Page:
"The evidence which we have seen suggests that, in the case of the killing of a fox by hounds above ground, death is not always effected by a single bite to the neck or shoulders by the leading hound resulting in the dislocation of the cervical vertebrae. In a proportion of cases it results from massive injuries to the chest and vital organs, although insensibility and death will normally follow within a matter of seconds once the fox is caught. "

    "None of the legal methods of fox control is without difficulty from an animal welfare perspective. Both snaring and shooting can have serious adverse welfare implications"

    "We estimate that somewhere between 6,000 and 8,000 full-time equivalent jobs presently depend on hunting, although the number of people involved may be significantly higher. About 700 of these jobs (involving some 800 people) result from direct employment by the hunts. Another 1,500 to 3,000 full-time equivalent jobs (perhaps involving some 2,500 to 5,000 people) result from direct employment on hunting-related activities by those who are engaged in hunting. The remaining jobs, in a wide variety of businesses, are indirectly dependent on hunting. Of these, many will be in urban, rather than rural, areas."

    "In the event of a ban, it seems plain that a large part , at the very least, of the existing service would cease. This would clearly have financial consequences for farmers if they had to use a licensed knacker’s service instead. Although it has been argued that this cost would not be significant, this would not necessarily be true for those farmers who had come to rely on the service provided by hunts. Moreover, the cost would need to be seen against the backcloth of the depressed livestock industry."

    "3.61 A reduction in the fallen stock service would also have potential implications for the environment since farmers might resort more frequently than at present to burning or burying carcasses. The latter carries a serious risk of contaminating water courses."

    "Most jobs that are directly dependent on hunting are in the land-based sector. Some of those directly affected have specialised skills which would not transfer easily, and they would find it hard to find alternative employment. For these people especially, the adjustment process could be painful. Some thought would have to be given to the possibilities for re-training and acquiring new skills."

    "3.74 For some businesses that are on the borderline of viability, the loss of revenue could lead to a bigger impact than the direct effect may suggest. For a small number of local communities which depend to a significant extent on hunting, and where there are limited alternative employment opportunities, the effects could also be more serious"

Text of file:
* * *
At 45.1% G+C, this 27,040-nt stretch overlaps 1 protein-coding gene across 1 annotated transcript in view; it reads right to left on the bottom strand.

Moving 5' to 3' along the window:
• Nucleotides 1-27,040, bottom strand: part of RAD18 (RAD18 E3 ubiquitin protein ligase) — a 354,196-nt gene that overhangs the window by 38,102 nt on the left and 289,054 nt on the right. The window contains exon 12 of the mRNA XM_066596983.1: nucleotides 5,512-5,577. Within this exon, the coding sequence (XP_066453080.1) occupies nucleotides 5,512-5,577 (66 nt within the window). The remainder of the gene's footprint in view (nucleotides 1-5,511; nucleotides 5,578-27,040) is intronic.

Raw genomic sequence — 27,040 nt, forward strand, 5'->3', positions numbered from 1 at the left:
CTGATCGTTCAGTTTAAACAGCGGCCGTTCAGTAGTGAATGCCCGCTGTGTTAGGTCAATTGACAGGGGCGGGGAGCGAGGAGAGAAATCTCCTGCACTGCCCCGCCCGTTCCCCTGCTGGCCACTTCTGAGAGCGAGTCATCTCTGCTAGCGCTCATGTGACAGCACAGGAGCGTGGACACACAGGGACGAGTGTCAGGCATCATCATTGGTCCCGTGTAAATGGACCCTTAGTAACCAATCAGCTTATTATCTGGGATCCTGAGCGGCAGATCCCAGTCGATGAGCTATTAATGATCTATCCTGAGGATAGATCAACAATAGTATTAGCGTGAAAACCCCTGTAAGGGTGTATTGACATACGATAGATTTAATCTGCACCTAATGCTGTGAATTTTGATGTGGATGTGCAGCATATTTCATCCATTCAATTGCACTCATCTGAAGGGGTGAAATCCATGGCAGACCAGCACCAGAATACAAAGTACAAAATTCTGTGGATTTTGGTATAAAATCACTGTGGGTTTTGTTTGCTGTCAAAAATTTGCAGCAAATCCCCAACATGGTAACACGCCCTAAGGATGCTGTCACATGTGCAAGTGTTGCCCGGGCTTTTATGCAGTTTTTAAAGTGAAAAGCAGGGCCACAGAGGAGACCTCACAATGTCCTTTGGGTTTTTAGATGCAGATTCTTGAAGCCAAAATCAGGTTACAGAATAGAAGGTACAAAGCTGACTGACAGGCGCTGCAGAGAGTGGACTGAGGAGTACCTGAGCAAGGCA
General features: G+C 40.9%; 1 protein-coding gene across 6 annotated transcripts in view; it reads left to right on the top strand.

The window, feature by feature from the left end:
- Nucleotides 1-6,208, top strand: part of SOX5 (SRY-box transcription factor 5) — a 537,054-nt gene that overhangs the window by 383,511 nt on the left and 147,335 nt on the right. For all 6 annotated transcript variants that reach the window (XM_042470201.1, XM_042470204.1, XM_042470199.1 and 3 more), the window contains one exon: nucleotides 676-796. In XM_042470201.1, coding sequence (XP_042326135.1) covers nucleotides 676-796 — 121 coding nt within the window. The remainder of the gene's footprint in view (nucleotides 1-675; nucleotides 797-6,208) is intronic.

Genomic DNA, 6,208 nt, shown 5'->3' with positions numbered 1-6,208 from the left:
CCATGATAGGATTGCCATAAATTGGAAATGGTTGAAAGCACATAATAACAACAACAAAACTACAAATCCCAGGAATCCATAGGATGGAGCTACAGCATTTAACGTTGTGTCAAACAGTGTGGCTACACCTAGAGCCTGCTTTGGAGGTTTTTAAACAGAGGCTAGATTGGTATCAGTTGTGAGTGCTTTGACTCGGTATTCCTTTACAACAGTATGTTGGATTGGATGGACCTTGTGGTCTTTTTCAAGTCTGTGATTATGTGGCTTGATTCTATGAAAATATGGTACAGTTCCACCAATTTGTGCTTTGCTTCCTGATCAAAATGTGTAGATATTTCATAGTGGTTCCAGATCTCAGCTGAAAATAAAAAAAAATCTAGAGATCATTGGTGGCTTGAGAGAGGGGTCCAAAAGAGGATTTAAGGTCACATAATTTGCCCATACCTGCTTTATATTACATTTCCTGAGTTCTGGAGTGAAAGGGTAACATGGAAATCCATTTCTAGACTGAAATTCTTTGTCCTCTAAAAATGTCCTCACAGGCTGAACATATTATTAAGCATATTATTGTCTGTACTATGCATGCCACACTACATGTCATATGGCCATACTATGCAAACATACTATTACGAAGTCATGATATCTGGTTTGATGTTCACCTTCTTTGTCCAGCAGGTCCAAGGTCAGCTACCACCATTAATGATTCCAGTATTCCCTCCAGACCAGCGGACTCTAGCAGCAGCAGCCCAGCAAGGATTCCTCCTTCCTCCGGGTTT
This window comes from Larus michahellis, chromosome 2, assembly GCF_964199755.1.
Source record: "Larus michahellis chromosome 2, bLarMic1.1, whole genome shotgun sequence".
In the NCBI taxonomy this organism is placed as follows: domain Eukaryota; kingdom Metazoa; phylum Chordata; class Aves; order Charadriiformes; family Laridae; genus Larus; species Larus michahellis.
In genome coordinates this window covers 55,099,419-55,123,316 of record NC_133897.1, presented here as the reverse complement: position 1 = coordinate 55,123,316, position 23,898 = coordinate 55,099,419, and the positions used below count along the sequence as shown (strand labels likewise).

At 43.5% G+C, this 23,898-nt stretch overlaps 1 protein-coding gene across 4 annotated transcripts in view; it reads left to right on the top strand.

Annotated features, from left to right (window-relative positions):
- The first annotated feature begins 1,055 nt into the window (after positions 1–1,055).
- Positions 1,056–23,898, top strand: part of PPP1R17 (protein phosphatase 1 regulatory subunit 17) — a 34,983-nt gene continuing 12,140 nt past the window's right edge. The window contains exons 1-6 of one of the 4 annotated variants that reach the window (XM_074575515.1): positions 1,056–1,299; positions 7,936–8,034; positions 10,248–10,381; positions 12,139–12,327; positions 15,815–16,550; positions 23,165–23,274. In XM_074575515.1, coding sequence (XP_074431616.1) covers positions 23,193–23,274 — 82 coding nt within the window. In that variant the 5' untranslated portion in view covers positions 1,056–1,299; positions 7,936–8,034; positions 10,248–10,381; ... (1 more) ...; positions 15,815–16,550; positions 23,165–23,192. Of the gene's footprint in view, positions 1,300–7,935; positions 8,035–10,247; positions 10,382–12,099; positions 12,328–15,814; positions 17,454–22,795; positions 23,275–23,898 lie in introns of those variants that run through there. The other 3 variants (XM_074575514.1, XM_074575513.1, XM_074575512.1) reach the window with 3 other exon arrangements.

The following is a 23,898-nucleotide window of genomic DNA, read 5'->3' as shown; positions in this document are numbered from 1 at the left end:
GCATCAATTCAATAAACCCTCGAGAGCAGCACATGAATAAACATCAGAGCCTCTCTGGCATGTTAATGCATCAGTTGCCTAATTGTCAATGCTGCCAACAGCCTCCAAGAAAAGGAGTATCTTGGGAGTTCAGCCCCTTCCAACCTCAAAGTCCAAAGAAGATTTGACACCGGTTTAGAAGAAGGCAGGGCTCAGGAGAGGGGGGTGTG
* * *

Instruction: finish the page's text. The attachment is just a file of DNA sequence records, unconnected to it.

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    (Original post by spk)
    I was responding in kind to a previous thread
    why post here then?
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    (Original post by vienna95)
    why post here then?
    I was responding in kind to a previous post. :rolleyes:

    This one:

    (Original post by tele-skier)
    Its a fox. Wow.

    You have to look at the real reasons why Labour and El Presidente B'Liar are pushing it though so vigorously at the cost of other things such as the Childrens Bill. It is so they can galvanise the apathetic vote in their favour. It sickens me that anyone would put animals before people so that the can get a vote. It's even worse that those apathetic wnakers would vote for B'Liar and his cronies. Our species comes first!! Why not sort out the NHS, Transport, Pensions, Benefit and (shock horor) Defence before we waste money on sodding foxes!!!

    TS
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    I can't be bothered to read the whole thread, or even one of vienna's posts, but I was just wondering, vienna, are you for or against fox hunting?
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    (Original post by -mb-)
    I can't be bothered to read the whole thread, or even one of vienna's posts, but I was just wondering, vienna, are you for or against fox hunting?
    Apparently he's for civil liberties and the political process, as though the rest of us aren't.
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    (Original post by spk)